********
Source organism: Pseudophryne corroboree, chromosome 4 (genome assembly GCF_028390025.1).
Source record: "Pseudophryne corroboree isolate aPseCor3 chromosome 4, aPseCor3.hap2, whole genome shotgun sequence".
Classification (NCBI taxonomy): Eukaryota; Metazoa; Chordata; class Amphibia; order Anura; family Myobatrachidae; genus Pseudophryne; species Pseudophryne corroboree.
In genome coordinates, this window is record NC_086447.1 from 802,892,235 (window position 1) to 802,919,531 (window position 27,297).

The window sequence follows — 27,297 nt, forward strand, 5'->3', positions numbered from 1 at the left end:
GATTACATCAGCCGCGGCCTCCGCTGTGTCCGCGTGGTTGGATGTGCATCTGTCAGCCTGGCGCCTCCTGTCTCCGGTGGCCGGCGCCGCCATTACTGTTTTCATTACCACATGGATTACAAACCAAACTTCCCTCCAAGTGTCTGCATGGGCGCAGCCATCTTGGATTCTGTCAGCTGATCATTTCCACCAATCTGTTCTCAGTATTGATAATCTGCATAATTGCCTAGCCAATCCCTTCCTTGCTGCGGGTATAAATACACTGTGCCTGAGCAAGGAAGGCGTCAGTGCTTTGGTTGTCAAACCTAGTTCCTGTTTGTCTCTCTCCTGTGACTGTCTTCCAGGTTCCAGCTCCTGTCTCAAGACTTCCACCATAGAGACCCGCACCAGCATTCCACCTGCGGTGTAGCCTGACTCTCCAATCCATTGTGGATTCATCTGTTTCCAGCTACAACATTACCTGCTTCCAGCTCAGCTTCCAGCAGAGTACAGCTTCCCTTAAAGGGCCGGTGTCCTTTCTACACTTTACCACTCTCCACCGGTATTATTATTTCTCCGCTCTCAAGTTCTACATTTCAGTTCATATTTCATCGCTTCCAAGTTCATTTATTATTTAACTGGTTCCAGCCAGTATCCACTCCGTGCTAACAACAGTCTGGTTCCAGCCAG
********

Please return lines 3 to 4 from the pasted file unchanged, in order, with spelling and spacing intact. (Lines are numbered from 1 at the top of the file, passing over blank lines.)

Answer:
Classification (NCBI taxonomy): Eukaryota; Metazoa; Chordata; class Amphibia; order Anura; family Myobatrachidae; genus Pseudophryne; species Pseudophryne corroboree.
In genome coordinates, this window is record NC_086447.1 from 802,892,235 (window position 1) to 802,919,531 (window position 27,297).